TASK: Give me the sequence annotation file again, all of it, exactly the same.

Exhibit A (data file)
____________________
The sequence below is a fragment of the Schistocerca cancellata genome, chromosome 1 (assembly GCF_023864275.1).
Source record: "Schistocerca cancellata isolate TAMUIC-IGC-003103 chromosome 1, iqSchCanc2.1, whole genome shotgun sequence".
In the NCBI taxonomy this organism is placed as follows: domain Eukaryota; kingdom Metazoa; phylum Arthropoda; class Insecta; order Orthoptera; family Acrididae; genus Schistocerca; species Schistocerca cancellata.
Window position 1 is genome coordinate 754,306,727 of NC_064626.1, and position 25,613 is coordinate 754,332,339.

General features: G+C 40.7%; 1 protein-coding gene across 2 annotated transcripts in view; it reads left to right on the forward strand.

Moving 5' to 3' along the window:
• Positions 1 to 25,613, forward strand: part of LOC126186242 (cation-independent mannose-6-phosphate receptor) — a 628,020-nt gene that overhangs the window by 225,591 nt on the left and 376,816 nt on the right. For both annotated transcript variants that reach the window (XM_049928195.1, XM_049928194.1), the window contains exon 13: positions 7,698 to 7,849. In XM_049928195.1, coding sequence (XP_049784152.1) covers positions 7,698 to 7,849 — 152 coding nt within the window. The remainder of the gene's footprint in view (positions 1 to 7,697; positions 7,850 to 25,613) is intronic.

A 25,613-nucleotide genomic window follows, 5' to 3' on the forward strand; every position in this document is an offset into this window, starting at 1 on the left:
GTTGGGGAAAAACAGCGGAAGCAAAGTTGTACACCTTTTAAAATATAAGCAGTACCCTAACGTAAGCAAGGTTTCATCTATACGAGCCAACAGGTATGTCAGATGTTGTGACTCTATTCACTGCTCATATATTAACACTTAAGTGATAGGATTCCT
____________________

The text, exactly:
The sequence below is a fragment of the Schistocerca cancellata genome, chromosome 1 (assembly GCF_023864275.1).
Source record: "Schistocerca cancellata isolate TAMUIC-IGC-003103 chromosome 1, iqSchCanc2.1, whole genome shotgun sequence".
In the NCBI taxonomy this organism is placed as follows: domain Eukaryota; kingdom Metazoa; phylum Arthropoda; class Insecta; order Orthoptera; family Acrididae; genus Schistocerca; species Schistocerca cancellata.
Window position 1 is genome coordinate 754,306,727 of NC_064626.1, and position 25,613 is coordinate 754,332,339.

General features: G+C 40.7%; 1 protein-coding gene across 2 annotated transcripts in view; it reads left to right on the forward strand.

Moving 5' to 3' along the window:
• Positions 1 to 25,613, forward strand: part of LOC126186242 (cation-independent mannose-6-phosphate receptor) — a 628,020-nt gene that overhangs the window by 225,591 nt on the left and 376,816 nt on the right. For both annotated transcript variants that reach the window (XM_049928195.1, XM_049928194.1), the window contains exon 13: positions 7,698 to 7,849. In XM_049928195.1, coding sequence (XP_049784152.1) covers positions 7,698 to 7,849 — 152 coding nt within the window. The remainder of the gene's footprint in view (positions 1 to 7,697; positions 7,850 to 25,613) is intronic.

A 25,613-nucleotide genomic window follows, 5' to 3' on the forward strand; every position in this document is an offset into this window, starting at 1 on the left:
GTTGGGGAAAAACAGCGGAAGCAAAGTTGTACACCTTTTAAAATATAAGCAGTACCCTAACGTAAGCAAGGTTTCATCTATACGAGCCAACAGGTATGTCAGATGTTGTGACTCTATTCACTGCTCATATATTAACACTTAAGTGATAGGATTCCT